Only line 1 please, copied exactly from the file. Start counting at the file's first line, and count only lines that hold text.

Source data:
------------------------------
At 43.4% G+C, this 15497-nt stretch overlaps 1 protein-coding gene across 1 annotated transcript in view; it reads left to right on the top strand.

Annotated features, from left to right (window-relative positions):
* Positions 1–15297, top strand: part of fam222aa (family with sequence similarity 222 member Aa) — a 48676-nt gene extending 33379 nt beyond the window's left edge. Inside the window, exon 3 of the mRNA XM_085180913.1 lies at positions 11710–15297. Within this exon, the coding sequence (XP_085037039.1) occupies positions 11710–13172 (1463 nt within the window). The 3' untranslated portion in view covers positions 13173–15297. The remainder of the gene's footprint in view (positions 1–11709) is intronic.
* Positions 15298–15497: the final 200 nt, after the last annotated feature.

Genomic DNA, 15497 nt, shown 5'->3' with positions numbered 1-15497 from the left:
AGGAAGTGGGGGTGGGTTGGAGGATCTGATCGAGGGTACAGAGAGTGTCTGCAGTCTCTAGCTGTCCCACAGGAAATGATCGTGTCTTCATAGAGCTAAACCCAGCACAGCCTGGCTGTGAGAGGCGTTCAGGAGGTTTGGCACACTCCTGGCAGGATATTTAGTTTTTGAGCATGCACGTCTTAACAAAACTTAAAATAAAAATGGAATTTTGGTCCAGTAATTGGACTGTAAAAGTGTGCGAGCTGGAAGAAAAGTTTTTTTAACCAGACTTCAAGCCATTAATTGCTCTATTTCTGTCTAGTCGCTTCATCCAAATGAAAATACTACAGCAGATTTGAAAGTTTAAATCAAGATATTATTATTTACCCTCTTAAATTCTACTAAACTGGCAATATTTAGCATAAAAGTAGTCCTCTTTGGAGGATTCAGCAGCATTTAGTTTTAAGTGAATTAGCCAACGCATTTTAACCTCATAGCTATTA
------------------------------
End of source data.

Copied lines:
At 43.4% G+C, this 15497-nt stretch overlaps 1 protein-coding gene across 1 annotated transcript in view; it reads left to right on the top strand.